Report From Kharma Farm, a Small Commune in Pennsylvania

It wasn't easy, but the eight adults of Kharma Farm got their homestead up and running.
By the MOTHER EARTH NEWS editors
July/August 1976
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It wasn't easy, but the adults of Kharma Farm wouldn't trade their new life for anything.
PHOTO: FOTOLIA/SHERJACA


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After faithfully reading your magazine for years, we decided it was time to write and let you know about our attempts at "doin' it" . . . or almost doin' it, as the case may be.

By way of introduction, we are eight members—Lynn, Mary, Othello, Tia, Bob, Leslie, Daphne, and Woody—of an extended family called Kharma Farm. We became "extended" a couple of years ago in an attempt to buttress ourselves against the slings and arrows of a faltering economy . . . and our attempt—we're glad to say—has been largely successful.

After buying forty acres in Potter County—otherwise known as God's Country (just read the bumper stickers if you don't believe it!)—we're now living the good life. That means, among other things, killing ourselves to finish a dome started three years ago, so we can stuff eight people into it while we build a house and a barn.

Yeah, we know you can do anything you set your mind to, but couldn't someone have told us about all the suffering and hard work and hours of expended energy and all the disappointments and problems? Sure, it's all worth it (we didn't say it wasn't!), but damn if it wasn't a hell of a struggle.

And the struggle ain't over yet. We sweated out this month's mortgage payment on the land, and the 30' X 40' pole house we're erecting is unfinished for lack of funds.

Nonetheless, we did get some good news of late: Grit bought three articles we wrote and submitted, and the Star-Gazette has hired us to report local news. And we do have two other newspapers buying pieces from us on the political, social, and cultural goings-on in good old Potter County. But the pay is so out and out poor that (as you can see) we need no less than four papers buying our stuff to make just one living!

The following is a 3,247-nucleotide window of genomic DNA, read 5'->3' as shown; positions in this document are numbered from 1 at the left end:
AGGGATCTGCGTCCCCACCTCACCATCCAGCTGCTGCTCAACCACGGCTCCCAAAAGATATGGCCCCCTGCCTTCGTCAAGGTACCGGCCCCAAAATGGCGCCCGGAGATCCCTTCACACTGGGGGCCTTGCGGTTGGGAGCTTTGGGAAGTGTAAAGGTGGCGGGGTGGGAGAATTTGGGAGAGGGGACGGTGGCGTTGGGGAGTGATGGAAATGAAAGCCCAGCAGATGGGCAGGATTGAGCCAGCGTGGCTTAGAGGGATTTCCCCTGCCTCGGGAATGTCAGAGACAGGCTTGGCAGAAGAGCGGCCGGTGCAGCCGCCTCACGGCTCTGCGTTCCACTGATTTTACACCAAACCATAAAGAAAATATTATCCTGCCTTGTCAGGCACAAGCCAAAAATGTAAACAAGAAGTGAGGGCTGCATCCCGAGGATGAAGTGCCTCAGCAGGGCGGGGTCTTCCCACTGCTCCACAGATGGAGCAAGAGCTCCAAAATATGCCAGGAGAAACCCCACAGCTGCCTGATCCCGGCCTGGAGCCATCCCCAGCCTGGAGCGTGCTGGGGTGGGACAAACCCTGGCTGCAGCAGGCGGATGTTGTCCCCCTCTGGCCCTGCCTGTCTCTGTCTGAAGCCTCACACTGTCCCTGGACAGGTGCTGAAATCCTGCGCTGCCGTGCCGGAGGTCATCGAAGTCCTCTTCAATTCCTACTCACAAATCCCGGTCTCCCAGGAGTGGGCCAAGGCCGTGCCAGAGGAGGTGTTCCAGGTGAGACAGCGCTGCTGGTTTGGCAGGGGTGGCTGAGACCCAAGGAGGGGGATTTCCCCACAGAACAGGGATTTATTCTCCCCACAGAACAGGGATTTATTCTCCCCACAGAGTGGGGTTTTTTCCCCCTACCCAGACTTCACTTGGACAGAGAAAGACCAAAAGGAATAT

We were fortunate to find newspaper work after only two weeks of living here. It's not the easiest sort of labor, particularly when you're new in the area and don't know anyone. We had trouble at first, when out on a story, just getting townspeople's names right!

Speaking of townspeople, you're probably wondering how they've received us. Well, some folks—naturally—were really fine about helping us out. Likewise, we sure go out of our way to help our neighbors whenever we can. We "downstaters" did, however, experience a few problems fitting into the society hereabouts. You betcha! (Extended families aren't what you'd call the norm around here.) In fact, we had to write an article about ourselves just to straighten out all the rumors that were going around!

We're still a little worried about the legality of building that house (our methods probably aren't code-perfect) . . . not to mention the ramifications—legal and otherwise—of living together in this dome. Did you ever try to fit eight souls into a residence that measures only 28 feet in diameter? We've been experiencing the social aspects of that for months! We admit it is sort of cozy . . . and we have become extremely tolerant . . . and the kids love it . . . and it isn't too bad . . . but where the devil do you put a darkroom? (We need one for our newspaper work.)

Seriously though, after six months of living here we can now honestly say that this is the best damn life we know of and we wouldn't give it up for a million dollars. It was worth all the sweat and suffering and deprivation and tears and pain . . . not to mention the sense of loss we all felt when our 300-pound sow, Christine, failed to survive the trip to the country. At least now we have Pat and Dick—a couple of bull calves—to fill the freezer in a couple of months. (We helped a dairy farmer up the road erect his steel pre-fabbed barn and—as a result—got not only the two calves, but free milk until January 1. And Burdette Cowburn, our neighbor, is giving us all the hay and feed corn we're gonna need in return for our giving him a hand with baling and loading his hay.)

We've had a lot of good luck with the bad, make no mistake. In conclusion, we'd just like to say that it sure is a fine feeling to read THE MOTHER EARTH NEWS® while sitting in a warm dome surrounded by friends . . . and to know that we don't simply read or talk about living the good life anymore. We're doing it!

You betcha! (A little phrase we learned after movin' upstate.)


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